HTML attributes provide additional information about HTML elements.
- All HTML elements can have attributes
- Attributes provide additional information about elements
- Attributes are always specified in the start tag
- Attributes usually come in name/value pairs like: name=”value”
The href Attribute
<a> tag defines a hyperlink. The
href attribute specifies the URL of the page the link goes to:
<a href=”https://www.w3schools.com”>Visit W3Schools</a>
The src Attribute
<img> tag is used to embed an image in an HTML page. The
src attribute specifies the path to the image to be displayed:
The width and height Attributes
<img> tag should also contain the
height attributes, which specifies the width and height of the image (in pixels):
<img src=”img_girl.jpg” width=”500″ height=”600″>
The alt Attribute
alt attribute for the
<img> tag specifies an alternate text for an image, if the image for some reason cannot be displayed. This can be due to slow connection, or an error in the
src attribute, or if the user uses a screen reader.
<img src=”img_girl.jpg” alt=”Girl with a jacket”>
See what happens if we try to display an image that does not exist:<img src=”img_typo.jpg” alt=”Girl with a jacket”>
The style Attribute
style attribute is used to add styles to an element, such as color, font, size, and more.
<p style=”color:red;”>This is a red paragraph.</p>
The lang Attribute
You should always include the
lang attribute inside the
<html> tag, to declare the language of the Web page. This is meant to assist search engines and browsers.
The following example specifies English as the language:<!DOCTYPE html>
Country codes can also be added to the language code in the
lang attribute. So, the first two characters define the language of the HTML page, and the last two characters define the country.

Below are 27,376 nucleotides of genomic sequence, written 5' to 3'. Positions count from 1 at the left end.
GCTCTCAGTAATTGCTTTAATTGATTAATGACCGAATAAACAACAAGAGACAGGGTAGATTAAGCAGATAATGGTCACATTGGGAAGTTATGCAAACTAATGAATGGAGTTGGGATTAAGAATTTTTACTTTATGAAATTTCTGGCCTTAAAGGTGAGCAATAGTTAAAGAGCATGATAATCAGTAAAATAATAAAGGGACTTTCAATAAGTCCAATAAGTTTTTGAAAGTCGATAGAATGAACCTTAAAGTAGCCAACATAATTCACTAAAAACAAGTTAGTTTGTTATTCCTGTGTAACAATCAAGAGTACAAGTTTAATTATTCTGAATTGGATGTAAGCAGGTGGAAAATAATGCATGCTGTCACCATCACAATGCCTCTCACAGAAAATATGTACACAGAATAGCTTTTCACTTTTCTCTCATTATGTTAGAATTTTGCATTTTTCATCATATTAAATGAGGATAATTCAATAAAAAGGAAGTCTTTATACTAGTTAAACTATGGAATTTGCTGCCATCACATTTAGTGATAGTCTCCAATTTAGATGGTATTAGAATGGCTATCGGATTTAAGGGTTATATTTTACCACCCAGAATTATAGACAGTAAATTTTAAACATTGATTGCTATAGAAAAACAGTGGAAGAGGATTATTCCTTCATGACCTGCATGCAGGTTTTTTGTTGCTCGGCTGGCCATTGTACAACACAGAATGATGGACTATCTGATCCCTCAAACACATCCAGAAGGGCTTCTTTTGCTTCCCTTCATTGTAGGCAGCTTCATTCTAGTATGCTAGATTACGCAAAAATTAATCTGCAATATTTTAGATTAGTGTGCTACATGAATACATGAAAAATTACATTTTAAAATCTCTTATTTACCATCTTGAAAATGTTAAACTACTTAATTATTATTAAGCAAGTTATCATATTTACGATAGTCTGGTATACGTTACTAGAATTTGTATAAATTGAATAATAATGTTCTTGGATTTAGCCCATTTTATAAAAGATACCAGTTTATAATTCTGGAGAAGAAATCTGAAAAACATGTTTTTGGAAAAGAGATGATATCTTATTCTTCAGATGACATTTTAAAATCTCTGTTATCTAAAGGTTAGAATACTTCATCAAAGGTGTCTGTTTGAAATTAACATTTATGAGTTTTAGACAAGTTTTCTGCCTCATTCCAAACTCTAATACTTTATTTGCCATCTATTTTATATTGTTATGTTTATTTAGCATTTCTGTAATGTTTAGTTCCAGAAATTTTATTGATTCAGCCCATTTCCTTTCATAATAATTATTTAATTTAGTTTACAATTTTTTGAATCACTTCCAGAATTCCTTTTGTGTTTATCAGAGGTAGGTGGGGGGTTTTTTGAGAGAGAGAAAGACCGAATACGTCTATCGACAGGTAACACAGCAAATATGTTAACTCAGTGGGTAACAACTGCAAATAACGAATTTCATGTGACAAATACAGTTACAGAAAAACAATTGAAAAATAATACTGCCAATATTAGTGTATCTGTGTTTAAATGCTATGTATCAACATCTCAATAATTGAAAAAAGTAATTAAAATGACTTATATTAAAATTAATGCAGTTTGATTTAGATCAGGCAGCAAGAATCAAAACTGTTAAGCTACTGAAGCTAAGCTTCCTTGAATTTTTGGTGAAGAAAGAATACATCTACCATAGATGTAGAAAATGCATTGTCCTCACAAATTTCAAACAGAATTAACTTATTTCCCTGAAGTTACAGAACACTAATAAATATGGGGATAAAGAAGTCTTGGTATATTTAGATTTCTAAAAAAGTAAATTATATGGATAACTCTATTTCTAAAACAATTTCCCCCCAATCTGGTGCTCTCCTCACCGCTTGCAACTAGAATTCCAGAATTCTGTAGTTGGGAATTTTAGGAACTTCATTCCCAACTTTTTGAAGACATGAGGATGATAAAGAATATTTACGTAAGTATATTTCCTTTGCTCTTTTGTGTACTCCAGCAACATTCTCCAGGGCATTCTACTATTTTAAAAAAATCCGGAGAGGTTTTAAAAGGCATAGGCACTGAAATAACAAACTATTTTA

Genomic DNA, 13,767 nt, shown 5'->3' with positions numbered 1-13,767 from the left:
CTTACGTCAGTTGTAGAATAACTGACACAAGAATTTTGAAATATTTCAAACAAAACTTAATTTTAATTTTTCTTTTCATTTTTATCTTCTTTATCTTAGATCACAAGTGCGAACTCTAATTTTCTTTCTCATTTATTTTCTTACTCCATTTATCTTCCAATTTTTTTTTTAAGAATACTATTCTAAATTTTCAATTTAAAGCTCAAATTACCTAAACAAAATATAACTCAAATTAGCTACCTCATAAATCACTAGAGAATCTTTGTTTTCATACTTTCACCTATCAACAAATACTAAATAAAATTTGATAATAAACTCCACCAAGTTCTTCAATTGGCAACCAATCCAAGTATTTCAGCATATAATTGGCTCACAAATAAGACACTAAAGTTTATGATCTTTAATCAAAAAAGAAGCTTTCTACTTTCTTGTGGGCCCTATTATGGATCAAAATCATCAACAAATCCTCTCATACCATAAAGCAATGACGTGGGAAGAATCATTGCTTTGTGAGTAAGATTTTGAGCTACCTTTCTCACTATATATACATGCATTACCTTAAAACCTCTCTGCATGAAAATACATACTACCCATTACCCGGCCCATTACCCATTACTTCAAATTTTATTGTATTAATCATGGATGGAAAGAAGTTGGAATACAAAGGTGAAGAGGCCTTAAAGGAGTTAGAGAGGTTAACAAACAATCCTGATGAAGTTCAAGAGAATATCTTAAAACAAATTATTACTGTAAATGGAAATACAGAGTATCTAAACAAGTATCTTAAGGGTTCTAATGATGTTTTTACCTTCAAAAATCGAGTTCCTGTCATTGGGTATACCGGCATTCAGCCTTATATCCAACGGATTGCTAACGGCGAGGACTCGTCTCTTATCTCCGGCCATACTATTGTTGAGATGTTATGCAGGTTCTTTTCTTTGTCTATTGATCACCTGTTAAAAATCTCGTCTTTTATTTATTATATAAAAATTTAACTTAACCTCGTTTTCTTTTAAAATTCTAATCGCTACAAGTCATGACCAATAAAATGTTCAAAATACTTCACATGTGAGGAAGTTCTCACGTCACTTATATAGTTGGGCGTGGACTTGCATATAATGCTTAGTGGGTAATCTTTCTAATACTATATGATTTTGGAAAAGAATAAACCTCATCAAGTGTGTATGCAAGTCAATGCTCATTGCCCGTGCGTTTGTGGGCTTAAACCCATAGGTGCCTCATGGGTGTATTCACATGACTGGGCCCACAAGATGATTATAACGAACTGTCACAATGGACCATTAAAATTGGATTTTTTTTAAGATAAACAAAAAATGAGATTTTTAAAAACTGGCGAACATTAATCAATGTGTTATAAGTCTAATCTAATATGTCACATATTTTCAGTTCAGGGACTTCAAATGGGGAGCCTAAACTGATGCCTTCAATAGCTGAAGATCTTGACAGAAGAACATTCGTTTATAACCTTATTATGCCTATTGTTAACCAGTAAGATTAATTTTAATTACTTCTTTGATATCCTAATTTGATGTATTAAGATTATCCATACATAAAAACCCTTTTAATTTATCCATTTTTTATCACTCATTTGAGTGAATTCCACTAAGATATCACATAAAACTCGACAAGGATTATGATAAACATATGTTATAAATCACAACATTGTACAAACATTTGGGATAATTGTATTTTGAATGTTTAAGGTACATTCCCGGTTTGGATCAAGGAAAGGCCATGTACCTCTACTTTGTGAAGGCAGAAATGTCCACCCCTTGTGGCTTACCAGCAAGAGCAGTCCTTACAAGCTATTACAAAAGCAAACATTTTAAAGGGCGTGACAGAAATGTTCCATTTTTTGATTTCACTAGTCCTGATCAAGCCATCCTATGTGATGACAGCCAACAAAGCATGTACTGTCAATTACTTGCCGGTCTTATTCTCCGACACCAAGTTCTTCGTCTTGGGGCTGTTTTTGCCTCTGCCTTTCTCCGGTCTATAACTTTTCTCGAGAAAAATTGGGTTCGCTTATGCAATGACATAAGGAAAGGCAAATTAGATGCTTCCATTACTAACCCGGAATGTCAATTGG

The following example specifies English as the language and United States as the country:<!DOCTYPE html>
The title Attribute
title attribute defines some extra information about an element.
The value of the title attribute will be displayed as a tooltip when you mouse over the element:
<p title=”I’m a tooltip”>This is a paragraph.</p>
We Suggest: Always Use Lowercase Attributes
The HTML standard does not require lowercase attribute names.
The title attribute (and all other attributes) can be written with uppercase or lowercase like title or TITLE.
However, W3C recommends lowercase attributes in HTML, and demands lowercase attributes for stricter document types like XHTML.
At W3Schools we always use lowercase attribute names.
We Suggest: Always Quote Attribute Values
The HTML standard does not require quotes around attribute values.
However, W3C recommends quotes in HTML, and demands quotes for stricter document types like XHTML.
<a href=”https://www.w3schools.com/html/”>Visit our HTML tutorial</a>
<a href=https://www.w3schools.com/html/>Visit our HTML tutorial</a>
Sometimes you have to use quotes. This example will not display the title attribute correctly, because it contains a space:
<p title=About W3Schools>
At W3Schools we always use quotes around attribute values.
Single or Double Quotes?
Double quotes around attribute values are the most common in HTML, but single quotes can also be used.
In some situations, when the attribute value itself contains double quotes, it is necessary to use single quotes:<p title=’John “ShotGun” Nelson’>
Or vice versa:<p title=”John ‘ShotGun’ Nelson”>